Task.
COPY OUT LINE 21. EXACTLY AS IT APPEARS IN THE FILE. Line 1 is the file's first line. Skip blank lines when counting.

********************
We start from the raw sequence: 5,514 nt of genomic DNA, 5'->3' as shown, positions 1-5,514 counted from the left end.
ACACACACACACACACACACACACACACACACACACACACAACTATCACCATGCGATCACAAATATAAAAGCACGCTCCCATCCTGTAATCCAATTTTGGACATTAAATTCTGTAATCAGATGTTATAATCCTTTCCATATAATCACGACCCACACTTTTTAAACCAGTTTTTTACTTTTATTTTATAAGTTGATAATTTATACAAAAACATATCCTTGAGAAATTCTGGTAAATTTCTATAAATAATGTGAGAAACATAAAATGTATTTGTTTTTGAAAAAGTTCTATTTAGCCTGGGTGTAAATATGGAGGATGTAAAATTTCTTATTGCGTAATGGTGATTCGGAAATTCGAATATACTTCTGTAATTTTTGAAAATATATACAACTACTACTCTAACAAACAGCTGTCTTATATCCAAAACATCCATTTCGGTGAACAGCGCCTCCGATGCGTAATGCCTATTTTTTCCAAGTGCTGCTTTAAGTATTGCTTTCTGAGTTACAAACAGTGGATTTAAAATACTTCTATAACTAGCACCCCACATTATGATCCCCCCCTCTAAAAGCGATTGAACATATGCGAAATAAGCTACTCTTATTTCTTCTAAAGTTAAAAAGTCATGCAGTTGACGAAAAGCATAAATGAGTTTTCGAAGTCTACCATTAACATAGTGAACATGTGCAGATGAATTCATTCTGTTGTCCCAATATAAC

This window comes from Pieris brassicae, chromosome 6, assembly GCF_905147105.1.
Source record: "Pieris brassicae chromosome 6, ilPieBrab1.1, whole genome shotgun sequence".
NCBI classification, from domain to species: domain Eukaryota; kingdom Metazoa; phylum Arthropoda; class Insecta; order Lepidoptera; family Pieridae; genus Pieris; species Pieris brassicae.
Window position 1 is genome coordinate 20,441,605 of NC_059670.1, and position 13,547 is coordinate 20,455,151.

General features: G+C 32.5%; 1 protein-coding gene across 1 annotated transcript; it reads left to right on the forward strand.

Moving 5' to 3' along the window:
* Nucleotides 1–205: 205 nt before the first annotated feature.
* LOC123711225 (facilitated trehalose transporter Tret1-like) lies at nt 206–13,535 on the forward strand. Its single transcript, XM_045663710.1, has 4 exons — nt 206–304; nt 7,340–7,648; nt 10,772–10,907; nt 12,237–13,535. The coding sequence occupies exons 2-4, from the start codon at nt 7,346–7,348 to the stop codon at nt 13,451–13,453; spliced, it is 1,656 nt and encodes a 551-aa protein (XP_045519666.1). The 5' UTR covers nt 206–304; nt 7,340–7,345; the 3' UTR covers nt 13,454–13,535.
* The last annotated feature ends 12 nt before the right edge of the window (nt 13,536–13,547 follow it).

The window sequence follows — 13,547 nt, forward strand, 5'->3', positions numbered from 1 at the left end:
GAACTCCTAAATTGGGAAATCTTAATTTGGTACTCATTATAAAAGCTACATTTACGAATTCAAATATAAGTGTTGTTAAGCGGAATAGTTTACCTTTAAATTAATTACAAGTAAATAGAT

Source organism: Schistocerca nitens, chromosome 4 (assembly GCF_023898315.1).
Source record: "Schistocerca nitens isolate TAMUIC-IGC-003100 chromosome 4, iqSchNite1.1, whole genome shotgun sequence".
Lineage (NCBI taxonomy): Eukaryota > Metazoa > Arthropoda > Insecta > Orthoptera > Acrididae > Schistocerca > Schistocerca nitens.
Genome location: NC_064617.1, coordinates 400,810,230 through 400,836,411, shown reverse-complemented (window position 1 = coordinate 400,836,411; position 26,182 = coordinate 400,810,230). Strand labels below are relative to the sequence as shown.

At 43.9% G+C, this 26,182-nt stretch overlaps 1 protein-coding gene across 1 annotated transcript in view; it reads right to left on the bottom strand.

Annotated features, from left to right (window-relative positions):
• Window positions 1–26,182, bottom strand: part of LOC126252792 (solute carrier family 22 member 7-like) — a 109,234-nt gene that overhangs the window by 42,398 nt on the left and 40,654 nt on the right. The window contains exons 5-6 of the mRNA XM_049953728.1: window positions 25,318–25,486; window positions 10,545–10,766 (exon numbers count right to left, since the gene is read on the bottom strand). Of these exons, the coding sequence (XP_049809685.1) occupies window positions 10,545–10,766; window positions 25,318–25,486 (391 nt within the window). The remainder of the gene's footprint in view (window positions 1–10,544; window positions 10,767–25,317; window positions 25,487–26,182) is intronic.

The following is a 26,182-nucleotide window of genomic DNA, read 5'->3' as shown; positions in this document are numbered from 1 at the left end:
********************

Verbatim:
The following is a 26,182-nucleotide window of genomic DNA, read 5'->3' as shown; positions in this document are numbered from 1 at the left end: